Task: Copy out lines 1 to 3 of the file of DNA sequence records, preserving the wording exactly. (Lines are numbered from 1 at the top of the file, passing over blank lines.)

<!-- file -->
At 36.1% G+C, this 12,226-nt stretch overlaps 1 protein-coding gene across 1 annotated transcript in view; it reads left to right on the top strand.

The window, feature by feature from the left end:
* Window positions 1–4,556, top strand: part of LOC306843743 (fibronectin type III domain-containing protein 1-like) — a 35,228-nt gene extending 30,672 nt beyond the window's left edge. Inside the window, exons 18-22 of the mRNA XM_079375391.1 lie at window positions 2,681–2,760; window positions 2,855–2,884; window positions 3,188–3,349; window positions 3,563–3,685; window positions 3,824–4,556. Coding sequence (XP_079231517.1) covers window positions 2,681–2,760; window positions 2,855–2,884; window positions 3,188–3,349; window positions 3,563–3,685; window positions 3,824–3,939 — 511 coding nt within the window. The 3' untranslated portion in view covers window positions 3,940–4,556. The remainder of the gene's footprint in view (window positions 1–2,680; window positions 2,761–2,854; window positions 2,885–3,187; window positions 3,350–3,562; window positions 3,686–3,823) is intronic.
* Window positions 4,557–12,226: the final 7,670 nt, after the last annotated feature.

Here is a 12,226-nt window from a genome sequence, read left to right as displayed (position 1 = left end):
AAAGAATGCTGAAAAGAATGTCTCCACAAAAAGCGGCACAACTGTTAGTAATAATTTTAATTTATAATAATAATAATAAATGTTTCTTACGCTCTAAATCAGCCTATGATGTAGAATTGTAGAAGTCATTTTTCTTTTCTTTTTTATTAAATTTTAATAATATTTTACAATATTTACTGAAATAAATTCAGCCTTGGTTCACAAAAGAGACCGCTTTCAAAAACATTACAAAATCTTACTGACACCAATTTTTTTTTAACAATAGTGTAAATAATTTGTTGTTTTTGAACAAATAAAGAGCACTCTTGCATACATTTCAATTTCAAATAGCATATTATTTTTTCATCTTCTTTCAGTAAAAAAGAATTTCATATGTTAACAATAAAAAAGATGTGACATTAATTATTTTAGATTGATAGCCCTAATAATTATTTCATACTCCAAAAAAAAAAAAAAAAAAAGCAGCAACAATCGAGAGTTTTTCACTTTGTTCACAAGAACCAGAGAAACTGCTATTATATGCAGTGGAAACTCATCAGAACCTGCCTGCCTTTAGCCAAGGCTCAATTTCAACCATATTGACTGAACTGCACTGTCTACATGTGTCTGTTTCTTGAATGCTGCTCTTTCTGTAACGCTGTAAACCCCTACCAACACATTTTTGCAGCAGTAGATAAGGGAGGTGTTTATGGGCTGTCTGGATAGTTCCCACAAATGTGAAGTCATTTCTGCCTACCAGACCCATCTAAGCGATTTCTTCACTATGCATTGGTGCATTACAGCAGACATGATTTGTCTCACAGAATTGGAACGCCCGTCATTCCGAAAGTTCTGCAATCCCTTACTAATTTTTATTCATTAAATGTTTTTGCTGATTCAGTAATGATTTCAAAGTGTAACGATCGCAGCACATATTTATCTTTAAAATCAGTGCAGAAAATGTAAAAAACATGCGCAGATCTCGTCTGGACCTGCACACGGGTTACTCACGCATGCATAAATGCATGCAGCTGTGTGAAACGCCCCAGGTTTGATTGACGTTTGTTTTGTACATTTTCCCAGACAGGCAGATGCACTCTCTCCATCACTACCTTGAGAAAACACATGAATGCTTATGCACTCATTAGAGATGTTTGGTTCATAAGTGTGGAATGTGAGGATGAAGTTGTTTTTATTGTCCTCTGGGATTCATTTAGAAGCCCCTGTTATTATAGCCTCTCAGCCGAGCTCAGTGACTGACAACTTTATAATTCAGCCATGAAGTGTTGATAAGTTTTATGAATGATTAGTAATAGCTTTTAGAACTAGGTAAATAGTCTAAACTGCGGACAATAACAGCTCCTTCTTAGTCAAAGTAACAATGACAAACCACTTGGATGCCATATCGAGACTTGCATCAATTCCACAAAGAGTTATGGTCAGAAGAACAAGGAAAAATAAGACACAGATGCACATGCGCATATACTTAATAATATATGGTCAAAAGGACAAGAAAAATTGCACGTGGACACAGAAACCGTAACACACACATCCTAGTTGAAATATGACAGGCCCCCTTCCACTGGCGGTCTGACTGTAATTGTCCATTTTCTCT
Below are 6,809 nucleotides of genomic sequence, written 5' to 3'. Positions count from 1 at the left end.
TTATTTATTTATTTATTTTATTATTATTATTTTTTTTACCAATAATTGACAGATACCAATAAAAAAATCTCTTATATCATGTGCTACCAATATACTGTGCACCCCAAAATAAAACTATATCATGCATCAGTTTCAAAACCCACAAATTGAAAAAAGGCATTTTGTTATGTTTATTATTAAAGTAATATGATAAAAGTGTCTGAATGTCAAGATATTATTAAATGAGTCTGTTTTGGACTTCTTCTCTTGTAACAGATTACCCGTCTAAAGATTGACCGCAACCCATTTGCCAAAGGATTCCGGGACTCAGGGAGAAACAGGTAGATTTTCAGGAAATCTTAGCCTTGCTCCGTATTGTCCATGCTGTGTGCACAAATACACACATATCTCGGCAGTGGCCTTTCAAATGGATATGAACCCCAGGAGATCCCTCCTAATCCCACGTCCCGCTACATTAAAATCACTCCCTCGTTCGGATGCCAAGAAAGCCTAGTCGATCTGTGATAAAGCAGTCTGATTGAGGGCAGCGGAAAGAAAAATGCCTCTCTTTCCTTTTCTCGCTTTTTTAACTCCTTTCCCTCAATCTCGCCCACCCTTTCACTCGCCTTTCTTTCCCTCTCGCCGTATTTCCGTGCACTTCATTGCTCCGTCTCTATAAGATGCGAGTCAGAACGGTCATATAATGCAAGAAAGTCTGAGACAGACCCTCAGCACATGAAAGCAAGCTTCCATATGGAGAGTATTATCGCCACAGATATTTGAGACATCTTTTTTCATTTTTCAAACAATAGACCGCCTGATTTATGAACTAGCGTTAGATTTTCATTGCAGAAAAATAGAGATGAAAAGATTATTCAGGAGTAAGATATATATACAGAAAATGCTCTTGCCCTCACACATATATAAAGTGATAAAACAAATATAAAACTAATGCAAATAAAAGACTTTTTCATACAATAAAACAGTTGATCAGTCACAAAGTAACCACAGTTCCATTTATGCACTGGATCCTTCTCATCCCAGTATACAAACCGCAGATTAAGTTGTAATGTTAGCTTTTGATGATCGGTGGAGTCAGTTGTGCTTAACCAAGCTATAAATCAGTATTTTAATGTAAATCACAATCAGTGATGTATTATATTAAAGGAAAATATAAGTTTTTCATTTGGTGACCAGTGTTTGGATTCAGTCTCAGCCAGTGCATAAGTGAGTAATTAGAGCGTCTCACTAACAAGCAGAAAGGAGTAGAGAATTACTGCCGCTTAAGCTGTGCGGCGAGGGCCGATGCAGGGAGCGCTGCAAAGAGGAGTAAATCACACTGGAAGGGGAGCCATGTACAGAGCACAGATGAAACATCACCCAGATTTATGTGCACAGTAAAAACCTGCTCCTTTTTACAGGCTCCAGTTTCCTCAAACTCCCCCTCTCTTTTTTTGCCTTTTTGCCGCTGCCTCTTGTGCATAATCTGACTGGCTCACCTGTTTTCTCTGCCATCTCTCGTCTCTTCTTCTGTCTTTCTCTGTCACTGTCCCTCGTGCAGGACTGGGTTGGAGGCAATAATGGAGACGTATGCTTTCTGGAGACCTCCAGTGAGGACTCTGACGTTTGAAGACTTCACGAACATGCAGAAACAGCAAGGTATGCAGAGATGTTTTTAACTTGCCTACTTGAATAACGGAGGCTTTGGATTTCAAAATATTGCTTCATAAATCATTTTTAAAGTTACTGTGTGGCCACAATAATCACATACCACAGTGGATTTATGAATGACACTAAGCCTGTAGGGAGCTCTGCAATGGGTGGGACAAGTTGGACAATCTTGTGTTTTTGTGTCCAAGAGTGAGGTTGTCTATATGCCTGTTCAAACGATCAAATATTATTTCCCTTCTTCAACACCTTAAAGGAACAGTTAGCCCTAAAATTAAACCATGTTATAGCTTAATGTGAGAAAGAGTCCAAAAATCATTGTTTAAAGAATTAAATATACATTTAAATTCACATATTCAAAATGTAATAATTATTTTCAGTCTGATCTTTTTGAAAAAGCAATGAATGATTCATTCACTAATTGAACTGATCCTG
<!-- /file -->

At 36.1% G+C, this 12,226-nt stretch overlaps 1 protein-coding gene across 1 annotated transcript in view; it reads left to right on the top strand.

The window, feature by feature from the left end:
* Window positions 1–4,556, top strand: part of LOC306843743 (fibronectin type III domain-containing protein 1-like) — a 35,228-nt gene extending 30,672 nt beyond the window's left edge. Inside the window, exons 18-22 of the mRNA XM_079375391.1 lie at window positions 2,681–2,760; window positions 2,855–2,884; window positions 3,188–3,349; window positions 3,563–3,685; window positions 3,824–4,556. Coding sequence (XP_079231517.1) covers window positions 2,681–2,760; window positions 2,855–2,884; window positions 3,188–3,349; window positions 3,563–3,685; window positions 3,824–3,939 — 511 coding nt within the window. The 3' untranslated portion in view covers window positions 3,940–4,556. The remainder of the gene's footprint in view (window positions 1–2,680; window positions 2,761–2,854; window positions 2,885–3,187; window positions 3,350–3,562; window positions 3,686–3,823) is intronic.